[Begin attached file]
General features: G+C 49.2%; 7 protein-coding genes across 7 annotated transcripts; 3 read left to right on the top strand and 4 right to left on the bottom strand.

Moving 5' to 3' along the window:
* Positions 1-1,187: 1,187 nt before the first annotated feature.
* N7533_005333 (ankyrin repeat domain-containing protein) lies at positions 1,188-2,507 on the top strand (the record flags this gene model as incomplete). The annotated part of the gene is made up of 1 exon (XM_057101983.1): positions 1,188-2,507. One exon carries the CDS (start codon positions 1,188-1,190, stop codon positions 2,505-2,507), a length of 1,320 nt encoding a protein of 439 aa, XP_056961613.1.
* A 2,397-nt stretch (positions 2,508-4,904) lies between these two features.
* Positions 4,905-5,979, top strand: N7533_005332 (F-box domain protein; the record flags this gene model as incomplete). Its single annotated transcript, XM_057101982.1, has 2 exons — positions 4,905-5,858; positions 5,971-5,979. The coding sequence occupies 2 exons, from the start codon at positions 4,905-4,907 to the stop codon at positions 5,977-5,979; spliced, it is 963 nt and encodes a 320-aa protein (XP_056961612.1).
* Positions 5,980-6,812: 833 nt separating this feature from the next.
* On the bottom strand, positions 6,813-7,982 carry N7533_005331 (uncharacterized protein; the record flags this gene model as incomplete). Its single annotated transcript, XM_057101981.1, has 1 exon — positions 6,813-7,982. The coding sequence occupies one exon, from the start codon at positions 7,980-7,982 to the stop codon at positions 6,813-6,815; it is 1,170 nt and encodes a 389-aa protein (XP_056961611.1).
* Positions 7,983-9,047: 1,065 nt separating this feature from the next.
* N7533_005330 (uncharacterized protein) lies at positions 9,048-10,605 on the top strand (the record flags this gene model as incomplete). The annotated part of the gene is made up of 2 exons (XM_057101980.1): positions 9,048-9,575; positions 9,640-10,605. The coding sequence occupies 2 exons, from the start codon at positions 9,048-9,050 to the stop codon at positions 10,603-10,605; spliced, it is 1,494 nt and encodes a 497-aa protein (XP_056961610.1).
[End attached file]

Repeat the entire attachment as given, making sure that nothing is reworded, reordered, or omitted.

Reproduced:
General features: G+C 49.2%; 7 protein-coding genes across 7 annotated transcripts; 3 read left to right on the top strand and 4 right to left on the bottom strand.

Moving 5' to 3' along the window:
* Positions 1-1,187: 1,187 nt before the first annotated feature.
* N7533_005333 (ankyrin repeat domain-containing protein) lies at positions 1,188-2,507 on the top strand (the record flags this gene model as incomplete). The annotated part of the gene is made up of 1 exon (XM_057101983.1): positions 1,188-2,507. One exon carries the CDS (start codon positions 1,188-1,190, stop codon positions 2,505-2,507), a length of 1,320 nt encoding a protein of 439 aa, XP_056961613.1.
* A 2,397-nt stretch (positions 2,508-4,904) lies between these two features.
* Positions 4,905-5,979, top strand: N7533_005332 (F-box domain protein; the record flags this gene model as incomplete). Its single annotated transcript, XM_057101982.1, has 2 exons — positions 4,905-5,858; positions 5,971-5,979. The coding sequence occupies 2 exons, from the start codon at positions 4,905-4,907 to the stop codon at positions 5,977-5,979; spliced, it is 963 nt and encodes a 320-aa protein (XP_056961612.1).
* Positions 5,980-6,812: 833 nt separating this feature from the next.
* On the bottom strand, positions 6,813-7,982 carry N7533_005331 (uncharacterized protein; the record flags this gene model as incomplete). Its single annotated transcript, XM_057101981.1, has 1 exon — positions 6,813-7,982. The coding sequence occupies one exon, from the start codon at positions 7,980-7,982 to the stop codon at positions 6,813-6,815; it is 1,170 nt and encodes a 389-aa protein (XP_056961611.1).
* Positions 7,983-9,047: 1,065 nt separating this feature from the next.
* N7533_005330 (uncharacterized protein) lies at positions 9,048-10,605 on the top strand (the record flags this gene model as incomplete). The annotated part of the gene is made up of 2 exons (XM_057101980.1): positions 9,048-9,575; positions 9,640-10,605. The coding sequence occupies 2 exons, from the start codon at positions 9,048-9,050 to the stop codon at positions 10,603-10,605; spliced, it is 1,494 nt and encodes a 497-aa protein (XP_056961610.1).